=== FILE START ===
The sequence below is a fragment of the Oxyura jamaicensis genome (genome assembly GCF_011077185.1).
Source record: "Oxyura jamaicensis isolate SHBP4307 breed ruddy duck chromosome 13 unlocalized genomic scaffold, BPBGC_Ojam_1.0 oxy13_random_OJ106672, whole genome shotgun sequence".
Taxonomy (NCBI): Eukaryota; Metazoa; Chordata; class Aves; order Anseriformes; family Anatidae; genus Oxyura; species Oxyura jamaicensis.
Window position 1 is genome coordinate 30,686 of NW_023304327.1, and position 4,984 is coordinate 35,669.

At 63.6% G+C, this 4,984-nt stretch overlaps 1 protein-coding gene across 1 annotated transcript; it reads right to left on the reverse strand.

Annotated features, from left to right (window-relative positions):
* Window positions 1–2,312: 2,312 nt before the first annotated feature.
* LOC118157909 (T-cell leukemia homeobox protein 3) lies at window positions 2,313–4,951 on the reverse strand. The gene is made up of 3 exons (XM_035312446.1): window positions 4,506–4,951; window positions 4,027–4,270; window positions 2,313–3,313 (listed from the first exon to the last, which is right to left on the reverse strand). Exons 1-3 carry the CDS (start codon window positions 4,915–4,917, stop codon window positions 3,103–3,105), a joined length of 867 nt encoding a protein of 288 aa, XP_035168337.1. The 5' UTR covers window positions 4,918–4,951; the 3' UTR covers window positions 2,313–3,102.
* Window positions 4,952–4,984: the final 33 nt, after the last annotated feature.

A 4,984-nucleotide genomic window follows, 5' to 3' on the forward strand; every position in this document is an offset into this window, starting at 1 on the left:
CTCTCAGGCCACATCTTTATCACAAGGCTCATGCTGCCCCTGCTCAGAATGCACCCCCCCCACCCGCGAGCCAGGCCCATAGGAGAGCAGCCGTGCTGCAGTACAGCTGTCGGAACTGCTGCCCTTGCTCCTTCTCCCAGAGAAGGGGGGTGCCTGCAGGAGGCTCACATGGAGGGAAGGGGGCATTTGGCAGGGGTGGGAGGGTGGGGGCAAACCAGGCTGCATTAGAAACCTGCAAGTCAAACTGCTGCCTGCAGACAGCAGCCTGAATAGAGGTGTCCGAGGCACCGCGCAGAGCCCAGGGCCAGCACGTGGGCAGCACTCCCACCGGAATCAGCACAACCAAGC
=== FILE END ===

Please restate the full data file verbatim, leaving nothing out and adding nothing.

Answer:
The sequence below is a fragment of the Oxyura jamaicensis genome (genome assembly GCF_011077185.1).
Source record: "Oxyura jamaicensis isolate SHBP4307 breed ruddy duck chromosome 13 unlocalized genomic scaffold, BPBGC_Ojam_1.0 oxy13_random_OJ106672, whole genome shotgun sequence".
Taxonomy (NCBI): Eukaryota; Metazoa; Chordata; class Aves; order Anseriformes; family Anatidae; genus Oxyura; species Oxyura jamaicensis.
Window position 1 is genome coordinate 30,686 of NW_023304327.1, and position 4,984 is coordinate 35,669.

At 63.6% G+C, this 4,984-nt stretch overlaps 1 protein-coding gene across 1 annotated transcript; it reads right to left on the reverse strand.

Annotated features, from left to right (window-relative positions):
* Window positions 1–2,312: 2,312 nt before the first annotated feature.
* LOC118157909 (T-cell leukemia homeobox protein 3) lies at window positions 2,313–4,951 on the reverse strand. The gene is made up of 3 exons (XM_035312446.1): window positions 4,506–4,951; window positions 4,027–4,270; window positions 2,313–3,313 (listed from the first exon to the last, which is right to left on the reverse strand). Exons 1-3 carry the CDS (start codon window positions 4,915–4,917, stop codon window positions 3,103–3,105), a joined length of 867 nt encoding a protein of 288 aa, XP_035168337.1. The 5' UTR covers window positions 4,918–4,951; the 3' UTR covers window positions 2,313–3,102.
* Window positions 4,952–4,984: the final 33 nt, after the last annotated feature.

A 4,984-nucleotide genomic window follows, 5' to 3' on the forward strand; every position in this document is an offset into this window, starting at 1 on the left:
CTCTCAGGCCACATCTTTATCACAAGGCTCATGCTGCCCCTGCTCAGAATGCACCCCCCCCACCCGCGAGCCAGGCCCATAGGAGAGCAGCCGTGCTGCAGTACAGCTGTCGGAACTGCTGCCCTTGCTCCTTCTCCCAGAGAAGGGGGGTGCCTGCAGGAGGCTCACATGGAGGGAAGGGGGCATTTGGCAGGGGTGGGAGGGTGGGGGCAAACCAGGCTGCATTAGAAACCTGCAAGTCAAACTGCTGCCTGCAGACAGCAGCCTGAATAGAGGTGTCCGAGGCACCGCGCAGAGCCCAGGGCCAGCACGTGGGCAGCACTCCCACCGGAATCAGCACAACCAAGC